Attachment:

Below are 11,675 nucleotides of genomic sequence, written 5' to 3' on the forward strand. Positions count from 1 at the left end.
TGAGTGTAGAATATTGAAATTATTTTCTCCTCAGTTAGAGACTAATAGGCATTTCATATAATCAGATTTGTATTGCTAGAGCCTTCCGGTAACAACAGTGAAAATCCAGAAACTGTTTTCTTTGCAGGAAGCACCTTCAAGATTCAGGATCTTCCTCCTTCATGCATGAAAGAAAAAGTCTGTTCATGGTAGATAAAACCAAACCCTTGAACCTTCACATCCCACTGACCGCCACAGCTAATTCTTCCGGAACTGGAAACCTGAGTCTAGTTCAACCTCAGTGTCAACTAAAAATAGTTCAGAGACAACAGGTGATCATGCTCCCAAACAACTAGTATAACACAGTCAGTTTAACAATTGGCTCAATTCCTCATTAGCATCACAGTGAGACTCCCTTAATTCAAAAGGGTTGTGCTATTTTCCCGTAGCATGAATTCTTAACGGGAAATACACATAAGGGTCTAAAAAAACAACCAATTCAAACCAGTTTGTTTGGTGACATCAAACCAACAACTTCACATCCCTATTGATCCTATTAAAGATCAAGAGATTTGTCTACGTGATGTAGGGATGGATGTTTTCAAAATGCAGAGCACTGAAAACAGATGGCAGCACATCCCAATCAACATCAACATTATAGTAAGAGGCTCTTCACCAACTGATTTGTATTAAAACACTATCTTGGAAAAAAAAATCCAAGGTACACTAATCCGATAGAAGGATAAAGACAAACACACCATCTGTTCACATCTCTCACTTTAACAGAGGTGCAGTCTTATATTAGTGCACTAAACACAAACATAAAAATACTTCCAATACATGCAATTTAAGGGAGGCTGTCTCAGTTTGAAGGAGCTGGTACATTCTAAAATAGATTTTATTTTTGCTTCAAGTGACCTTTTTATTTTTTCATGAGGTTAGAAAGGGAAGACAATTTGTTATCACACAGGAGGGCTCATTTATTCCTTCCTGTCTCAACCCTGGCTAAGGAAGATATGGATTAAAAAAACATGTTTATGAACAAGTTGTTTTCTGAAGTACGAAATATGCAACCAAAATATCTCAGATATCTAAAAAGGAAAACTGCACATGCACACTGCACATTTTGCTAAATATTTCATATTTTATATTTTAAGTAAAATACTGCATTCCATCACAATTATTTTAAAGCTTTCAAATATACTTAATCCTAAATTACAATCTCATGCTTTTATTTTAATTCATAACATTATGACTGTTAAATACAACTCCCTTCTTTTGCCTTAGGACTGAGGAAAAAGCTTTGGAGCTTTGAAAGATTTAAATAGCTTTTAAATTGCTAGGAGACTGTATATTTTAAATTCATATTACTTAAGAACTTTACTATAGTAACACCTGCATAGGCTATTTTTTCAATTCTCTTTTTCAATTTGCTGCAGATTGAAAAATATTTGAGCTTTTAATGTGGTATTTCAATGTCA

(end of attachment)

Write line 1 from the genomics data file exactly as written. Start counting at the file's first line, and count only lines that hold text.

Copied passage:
Below are 11,675 nucleotides of genomic sequence, written 5' to 3' on the forward strand. Positions count from 1 at the left end.